Ellington Boulevard

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  • Format: Trade Paper
  • Copyright: 2009-05-26
  • Publisher: Spiegel & Grau
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The author of "Crossing California" delivers this ode to New York: the story of why people come to a city they can't afford, take jobs they despise, sacrifice love, and eventually become the people they never thought they'd be.

Author Biography

ADAM LANGER, the author of Crossing California and its sequel The Washington Story, earned his brokerage certification while writing Ellington Boulevard. Born in Chicago, he now lives on Manhattan’s Duke Ellington Boulevard with his wife, daughter, dog, and a pair of pigeons who roost on his air conditioner.


( I )

I’ve been down in New York City, brother,
and that ain't no place to be down.

GIL SCOTT–HERON, “Blue Collar”


On the evening when he will learn that his apartment is being sold out from under him, Ike Ambrose Morphy finds a good parking space on Central Park West, then walks north toward home beside his dog, Herbie, through the early–December snow. Though he has just spent the better part of seven and a half long months in Chicago at his mother's bedside, Ike can already feel the crisp New York air instilling in him nearly the same energy and sense of purpose he felt twenty years ago when he dropped out of college, left his mom’s house and his hometown, and moved to this city that, for him, always represented freedom and possibility. Man, he can barely wait to get to his street, return to his building, climb the stairs to the second floor, enter his apartment, lock his door, drop his suitcases, take his clarinet out of its case, and play once again just as he promised his mother, Ella Mae Morphy, he would on the morning earlier this week when she closed her eyes for the last time.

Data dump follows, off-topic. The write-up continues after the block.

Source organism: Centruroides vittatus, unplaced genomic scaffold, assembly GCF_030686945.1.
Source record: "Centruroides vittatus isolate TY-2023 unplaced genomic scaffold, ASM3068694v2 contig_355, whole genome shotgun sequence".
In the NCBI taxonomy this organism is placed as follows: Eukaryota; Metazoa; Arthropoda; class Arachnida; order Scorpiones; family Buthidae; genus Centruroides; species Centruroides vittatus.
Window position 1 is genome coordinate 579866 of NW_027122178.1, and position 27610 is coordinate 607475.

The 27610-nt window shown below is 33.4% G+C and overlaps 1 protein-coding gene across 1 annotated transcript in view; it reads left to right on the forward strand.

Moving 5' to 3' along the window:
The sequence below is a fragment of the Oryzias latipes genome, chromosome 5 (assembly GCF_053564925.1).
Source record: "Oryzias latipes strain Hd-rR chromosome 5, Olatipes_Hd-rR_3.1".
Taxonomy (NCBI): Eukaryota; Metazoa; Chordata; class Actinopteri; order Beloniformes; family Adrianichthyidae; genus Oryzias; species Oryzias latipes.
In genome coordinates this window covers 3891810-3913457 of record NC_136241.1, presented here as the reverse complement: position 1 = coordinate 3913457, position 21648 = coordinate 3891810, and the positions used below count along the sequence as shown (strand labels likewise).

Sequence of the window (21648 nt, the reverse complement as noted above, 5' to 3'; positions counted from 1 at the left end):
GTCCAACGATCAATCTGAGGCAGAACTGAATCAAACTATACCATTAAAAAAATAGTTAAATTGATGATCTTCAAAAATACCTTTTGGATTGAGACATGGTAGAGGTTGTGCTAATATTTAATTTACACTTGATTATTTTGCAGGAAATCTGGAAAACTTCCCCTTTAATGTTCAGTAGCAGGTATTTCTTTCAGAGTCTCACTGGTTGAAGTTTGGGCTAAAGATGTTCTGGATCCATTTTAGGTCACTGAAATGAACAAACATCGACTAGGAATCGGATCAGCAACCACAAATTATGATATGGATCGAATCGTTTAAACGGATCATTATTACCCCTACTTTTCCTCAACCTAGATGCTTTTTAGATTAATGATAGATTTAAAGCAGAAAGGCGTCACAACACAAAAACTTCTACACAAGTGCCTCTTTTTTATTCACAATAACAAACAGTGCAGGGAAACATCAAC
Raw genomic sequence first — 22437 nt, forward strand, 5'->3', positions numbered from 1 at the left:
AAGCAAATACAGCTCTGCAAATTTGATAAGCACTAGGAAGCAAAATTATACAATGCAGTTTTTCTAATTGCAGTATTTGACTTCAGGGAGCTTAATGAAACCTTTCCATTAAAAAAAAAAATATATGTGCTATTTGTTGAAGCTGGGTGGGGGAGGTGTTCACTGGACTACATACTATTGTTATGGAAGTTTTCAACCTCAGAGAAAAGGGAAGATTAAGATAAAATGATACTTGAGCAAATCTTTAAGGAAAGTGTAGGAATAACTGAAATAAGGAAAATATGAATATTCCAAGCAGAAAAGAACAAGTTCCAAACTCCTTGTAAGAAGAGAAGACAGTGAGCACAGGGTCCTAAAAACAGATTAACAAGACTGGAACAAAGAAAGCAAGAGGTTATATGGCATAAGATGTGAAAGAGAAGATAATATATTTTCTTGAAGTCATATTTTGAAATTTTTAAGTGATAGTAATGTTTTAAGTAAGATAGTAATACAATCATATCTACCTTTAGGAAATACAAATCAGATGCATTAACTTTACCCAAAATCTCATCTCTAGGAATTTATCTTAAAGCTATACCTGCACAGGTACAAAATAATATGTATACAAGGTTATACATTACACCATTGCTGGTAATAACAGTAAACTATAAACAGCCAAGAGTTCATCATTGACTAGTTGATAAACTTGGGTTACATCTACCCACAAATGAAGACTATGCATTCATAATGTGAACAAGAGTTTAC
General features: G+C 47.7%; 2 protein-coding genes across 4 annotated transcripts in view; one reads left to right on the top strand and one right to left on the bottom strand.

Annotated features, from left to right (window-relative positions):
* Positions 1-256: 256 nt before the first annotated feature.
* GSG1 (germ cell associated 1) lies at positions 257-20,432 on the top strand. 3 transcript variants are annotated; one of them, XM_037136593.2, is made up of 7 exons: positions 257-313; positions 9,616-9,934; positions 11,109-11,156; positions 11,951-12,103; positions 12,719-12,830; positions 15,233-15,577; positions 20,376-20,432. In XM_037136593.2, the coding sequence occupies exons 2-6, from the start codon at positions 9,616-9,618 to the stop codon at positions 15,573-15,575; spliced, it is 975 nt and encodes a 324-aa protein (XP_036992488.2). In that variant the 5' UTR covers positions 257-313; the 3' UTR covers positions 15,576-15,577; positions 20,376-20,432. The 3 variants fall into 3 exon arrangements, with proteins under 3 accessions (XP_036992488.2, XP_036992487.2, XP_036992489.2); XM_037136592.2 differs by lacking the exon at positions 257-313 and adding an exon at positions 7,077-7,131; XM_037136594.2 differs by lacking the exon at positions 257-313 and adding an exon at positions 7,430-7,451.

At the corner of Central Park West and 106th, Ike turns to cross the street. He is bound for the Roberto Clemente Building, where he has lived for just about all of the two decades he has spent here in Manhattan Valley. But the moment the traffic light changes to green, Ike’s unleashed seventy–pound black retriever–chow mix bounds up the steps of the park’s Strangers’ Gate entrance. Ike now recognizes just how stifled Herbie must have felt in Ike’s ailing mom’s drab, run–down house on Colfax Avenue on the South Side of Chicago. “Wait up, Herb,” he tells his dog, and then he jogs the half block back to his maroon Dodge pickup truck. He puts his suitcases on the front seat, locks and closes the door, and returns to Strangers’ Gate with an old white tennis ball. He flips the ball to Herbie and soon the man and his dog are running up the steps side by side.

The steps here at Strangers’ Gate are divided into eight segments, and as Ike follows Herbie up toward the Great Hill, he counts them-ten steps, ten steps, ten again, eleven, eight, eleven, another ten, then seven. To Ike, who has always found inspiration for his music in the sights and sounds of this city, the arrangement of steps seems suggestive of a progression of notes, unpredictable yet part of some pattern, vaguely reminiscent ofA Love Supreme, but he is trying too hard to keep pace with his dog to discern any specific melody. After they have climbed the steps, Ike and Herbie briefly continue to run, but when they reach the temporary black fence surrounding the lawn on the hill, the animal stops. Now, Herbie begins to whine. He crouches down and he jumps up; he puts up his paws and barks at a sign on the fence: CLOSED FOR THE SEASON. NO TRESPASSING.

Ike Morphy can remember when he first came to this part of Central Park. Then, he was just some poor, gangly, bespectacled nineteen–year–old kid only trying to make enough dough playing music or working construction so that he wouldn’t have to turn around and head home, so that he wouldn’t have to go back to Chicago, where he’d found himself finally unable to study or play his clarinet since he always had to mediate the incessant arguments about money and boyfriends and God–knows–what–else between his sister, Naima, and their widowed mother, Ella Mae. During Ike’s first days in New York in the late 1980s, nobody seemed to give a damn about the park lawns this far north. Ike slept for three straight nights amid overgrown weeds and broken glass, and never even saw a cop. But now that every inch of Central Park seems to have become as pristine as the rehabbed buildings that s

Excerpted from Ellington Boulevard by Adam Langer
All rights reserved by the original copyright owners. Excerpts are provided for display purposes only and may not be reproduced, reprinted or distributed without the written permission of the publisher.

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